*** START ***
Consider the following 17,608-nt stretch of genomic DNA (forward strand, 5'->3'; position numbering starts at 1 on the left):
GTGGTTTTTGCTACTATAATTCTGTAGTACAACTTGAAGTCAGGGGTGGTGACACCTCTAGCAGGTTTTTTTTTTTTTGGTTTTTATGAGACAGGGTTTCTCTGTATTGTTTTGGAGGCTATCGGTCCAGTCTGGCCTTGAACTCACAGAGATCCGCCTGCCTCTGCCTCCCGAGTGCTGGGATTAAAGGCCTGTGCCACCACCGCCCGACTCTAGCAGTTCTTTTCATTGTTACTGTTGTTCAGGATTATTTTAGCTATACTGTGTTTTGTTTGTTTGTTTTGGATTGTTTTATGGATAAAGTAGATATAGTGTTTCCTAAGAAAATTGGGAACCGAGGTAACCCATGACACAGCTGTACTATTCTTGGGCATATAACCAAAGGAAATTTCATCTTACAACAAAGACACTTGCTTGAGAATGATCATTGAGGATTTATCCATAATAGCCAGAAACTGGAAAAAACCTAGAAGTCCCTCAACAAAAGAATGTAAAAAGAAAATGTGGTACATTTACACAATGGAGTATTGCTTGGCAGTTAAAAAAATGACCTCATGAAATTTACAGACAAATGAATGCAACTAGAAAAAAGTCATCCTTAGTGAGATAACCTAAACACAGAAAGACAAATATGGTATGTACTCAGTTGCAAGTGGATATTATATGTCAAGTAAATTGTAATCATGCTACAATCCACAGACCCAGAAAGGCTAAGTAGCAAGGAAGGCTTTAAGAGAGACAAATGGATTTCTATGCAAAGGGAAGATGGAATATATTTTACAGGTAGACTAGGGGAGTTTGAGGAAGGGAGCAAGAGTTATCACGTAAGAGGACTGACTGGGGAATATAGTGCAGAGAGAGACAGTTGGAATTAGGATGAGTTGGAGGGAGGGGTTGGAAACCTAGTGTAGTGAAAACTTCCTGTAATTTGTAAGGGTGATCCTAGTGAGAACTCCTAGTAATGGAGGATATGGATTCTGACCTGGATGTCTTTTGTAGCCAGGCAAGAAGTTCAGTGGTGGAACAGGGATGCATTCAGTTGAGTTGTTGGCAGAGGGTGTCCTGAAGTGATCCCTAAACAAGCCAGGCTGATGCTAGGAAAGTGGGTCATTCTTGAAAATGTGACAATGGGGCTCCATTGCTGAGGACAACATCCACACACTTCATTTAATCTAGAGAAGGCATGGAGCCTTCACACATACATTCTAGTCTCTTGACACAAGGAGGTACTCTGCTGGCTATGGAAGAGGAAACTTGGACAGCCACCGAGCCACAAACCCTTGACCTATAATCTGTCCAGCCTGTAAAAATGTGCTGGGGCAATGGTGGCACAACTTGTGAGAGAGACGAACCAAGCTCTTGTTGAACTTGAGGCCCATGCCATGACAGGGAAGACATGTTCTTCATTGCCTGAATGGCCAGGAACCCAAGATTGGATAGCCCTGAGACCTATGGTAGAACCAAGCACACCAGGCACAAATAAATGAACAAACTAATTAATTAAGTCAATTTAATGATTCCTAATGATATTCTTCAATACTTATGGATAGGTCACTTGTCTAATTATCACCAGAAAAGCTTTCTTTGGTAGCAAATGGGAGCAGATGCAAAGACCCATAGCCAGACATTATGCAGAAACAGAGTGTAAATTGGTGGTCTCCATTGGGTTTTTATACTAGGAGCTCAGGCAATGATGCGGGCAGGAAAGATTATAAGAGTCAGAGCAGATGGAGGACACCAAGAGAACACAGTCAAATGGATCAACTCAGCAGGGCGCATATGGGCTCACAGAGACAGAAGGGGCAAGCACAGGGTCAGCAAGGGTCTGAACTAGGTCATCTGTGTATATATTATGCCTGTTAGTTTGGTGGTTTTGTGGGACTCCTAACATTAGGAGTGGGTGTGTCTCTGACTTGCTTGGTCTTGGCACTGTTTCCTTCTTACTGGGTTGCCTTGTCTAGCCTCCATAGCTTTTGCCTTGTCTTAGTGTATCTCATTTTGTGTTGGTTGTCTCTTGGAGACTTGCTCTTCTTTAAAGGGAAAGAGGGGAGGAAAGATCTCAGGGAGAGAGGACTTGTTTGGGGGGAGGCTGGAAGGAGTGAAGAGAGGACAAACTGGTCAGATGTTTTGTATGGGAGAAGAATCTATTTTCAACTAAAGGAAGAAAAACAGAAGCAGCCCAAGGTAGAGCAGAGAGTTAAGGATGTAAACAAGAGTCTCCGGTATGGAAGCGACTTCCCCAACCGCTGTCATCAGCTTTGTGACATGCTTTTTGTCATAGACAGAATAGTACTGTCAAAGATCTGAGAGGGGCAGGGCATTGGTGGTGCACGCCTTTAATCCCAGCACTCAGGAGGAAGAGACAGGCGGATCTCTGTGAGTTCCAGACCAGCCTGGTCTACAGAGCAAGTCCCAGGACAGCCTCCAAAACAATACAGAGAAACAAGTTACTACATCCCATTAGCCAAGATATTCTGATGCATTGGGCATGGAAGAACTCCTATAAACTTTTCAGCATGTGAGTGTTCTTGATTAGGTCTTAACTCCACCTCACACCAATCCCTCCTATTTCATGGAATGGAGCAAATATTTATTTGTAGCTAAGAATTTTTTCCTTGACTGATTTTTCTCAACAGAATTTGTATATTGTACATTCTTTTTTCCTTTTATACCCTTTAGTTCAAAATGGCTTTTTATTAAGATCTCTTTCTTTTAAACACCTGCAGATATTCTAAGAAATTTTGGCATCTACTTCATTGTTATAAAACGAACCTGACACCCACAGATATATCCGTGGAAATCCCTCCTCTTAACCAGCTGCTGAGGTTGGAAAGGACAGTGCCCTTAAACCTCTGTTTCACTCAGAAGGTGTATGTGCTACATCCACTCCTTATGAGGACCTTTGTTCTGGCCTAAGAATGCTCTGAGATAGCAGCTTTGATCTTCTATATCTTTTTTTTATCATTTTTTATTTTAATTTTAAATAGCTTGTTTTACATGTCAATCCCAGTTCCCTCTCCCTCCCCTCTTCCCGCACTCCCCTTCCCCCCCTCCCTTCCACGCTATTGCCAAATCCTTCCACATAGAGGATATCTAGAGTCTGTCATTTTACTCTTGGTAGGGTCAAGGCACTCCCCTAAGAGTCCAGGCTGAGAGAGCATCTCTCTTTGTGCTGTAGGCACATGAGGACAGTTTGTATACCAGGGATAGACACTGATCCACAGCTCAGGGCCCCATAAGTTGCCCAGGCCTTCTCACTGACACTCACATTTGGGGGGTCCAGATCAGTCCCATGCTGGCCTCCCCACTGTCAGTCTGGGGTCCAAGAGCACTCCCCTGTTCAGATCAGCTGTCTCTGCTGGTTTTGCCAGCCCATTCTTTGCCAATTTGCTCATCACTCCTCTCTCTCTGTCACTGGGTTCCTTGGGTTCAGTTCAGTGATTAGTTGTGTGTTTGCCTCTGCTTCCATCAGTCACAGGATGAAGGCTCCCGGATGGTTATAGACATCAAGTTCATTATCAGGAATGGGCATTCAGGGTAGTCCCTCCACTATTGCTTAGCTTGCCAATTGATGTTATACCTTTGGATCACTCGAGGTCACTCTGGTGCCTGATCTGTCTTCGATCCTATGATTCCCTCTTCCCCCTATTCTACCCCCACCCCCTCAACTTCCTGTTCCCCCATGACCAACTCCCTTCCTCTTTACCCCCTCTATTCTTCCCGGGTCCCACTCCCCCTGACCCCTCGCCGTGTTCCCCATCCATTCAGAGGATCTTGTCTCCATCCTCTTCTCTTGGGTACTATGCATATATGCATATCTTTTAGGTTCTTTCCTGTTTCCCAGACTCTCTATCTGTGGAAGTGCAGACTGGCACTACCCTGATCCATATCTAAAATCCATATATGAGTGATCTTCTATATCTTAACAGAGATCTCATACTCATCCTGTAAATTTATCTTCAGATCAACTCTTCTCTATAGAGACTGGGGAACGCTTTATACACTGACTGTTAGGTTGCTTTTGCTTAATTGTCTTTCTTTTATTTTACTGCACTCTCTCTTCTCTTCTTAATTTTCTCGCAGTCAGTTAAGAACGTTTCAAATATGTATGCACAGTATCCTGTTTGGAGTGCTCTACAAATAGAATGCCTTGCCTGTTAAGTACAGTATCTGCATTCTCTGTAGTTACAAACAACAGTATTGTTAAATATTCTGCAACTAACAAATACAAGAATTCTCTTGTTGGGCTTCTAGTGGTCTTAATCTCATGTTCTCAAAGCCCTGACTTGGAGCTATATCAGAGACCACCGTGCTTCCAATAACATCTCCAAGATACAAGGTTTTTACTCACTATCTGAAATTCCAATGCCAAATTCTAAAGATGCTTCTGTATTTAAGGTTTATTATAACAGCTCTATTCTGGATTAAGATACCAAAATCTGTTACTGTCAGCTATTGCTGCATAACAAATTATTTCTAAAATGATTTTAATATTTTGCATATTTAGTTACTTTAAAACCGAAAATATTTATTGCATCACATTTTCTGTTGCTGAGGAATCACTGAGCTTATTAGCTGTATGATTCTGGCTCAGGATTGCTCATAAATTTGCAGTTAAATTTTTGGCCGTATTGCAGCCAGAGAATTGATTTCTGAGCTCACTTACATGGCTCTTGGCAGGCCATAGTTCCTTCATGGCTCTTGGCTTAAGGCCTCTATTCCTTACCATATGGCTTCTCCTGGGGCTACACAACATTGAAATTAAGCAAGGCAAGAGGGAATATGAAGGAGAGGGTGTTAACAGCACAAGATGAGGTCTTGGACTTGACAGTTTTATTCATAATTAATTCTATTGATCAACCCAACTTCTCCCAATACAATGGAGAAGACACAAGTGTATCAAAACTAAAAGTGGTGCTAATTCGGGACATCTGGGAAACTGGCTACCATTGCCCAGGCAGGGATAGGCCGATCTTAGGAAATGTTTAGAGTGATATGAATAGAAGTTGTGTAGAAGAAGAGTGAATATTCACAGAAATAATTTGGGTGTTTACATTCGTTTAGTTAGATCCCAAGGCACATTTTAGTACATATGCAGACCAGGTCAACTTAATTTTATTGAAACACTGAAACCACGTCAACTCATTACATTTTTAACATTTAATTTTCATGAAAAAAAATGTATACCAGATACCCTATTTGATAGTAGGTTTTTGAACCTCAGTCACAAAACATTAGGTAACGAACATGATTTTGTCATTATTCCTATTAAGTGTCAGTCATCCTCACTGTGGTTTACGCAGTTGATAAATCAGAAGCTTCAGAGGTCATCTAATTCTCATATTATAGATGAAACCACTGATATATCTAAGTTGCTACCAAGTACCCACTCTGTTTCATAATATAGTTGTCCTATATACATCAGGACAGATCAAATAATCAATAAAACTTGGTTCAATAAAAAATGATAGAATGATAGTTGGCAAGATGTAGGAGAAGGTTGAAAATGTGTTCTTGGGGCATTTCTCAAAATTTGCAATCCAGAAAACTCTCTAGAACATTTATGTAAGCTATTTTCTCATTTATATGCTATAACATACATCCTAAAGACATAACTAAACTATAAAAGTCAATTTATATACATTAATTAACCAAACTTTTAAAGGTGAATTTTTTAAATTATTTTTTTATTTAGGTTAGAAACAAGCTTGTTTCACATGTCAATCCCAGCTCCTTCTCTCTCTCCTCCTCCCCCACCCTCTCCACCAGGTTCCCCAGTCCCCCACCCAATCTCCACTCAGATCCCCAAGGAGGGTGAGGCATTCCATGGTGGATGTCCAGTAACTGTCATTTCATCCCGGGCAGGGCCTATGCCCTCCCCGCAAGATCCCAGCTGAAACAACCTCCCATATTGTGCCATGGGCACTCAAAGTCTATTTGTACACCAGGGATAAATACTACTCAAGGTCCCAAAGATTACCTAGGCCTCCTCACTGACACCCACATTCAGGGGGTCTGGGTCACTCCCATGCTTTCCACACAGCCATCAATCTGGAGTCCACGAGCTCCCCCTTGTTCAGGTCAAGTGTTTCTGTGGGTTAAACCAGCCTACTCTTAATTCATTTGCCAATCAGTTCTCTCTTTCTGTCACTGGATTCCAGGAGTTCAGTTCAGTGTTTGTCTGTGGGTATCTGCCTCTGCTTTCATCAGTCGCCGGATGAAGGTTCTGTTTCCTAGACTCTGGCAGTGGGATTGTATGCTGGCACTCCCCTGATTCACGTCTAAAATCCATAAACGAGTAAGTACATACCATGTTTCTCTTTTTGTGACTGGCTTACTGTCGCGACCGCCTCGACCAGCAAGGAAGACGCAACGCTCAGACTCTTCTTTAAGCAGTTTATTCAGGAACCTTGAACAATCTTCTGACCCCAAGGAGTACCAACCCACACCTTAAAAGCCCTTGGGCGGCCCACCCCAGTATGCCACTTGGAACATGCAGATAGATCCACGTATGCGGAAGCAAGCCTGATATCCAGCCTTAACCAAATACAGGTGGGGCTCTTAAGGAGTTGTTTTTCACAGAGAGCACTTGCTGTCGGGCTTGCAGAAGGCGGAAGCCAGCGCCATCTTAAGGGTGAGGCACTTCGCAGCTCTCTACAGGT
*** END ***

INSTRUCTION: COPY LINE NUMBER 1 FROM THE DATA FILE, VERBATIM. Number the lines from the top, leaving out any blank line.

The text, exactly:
Consider the following 17,608-nt stretch of genomic DNA (forward strand, 5'->3'; position numbering starts at 1 on the left):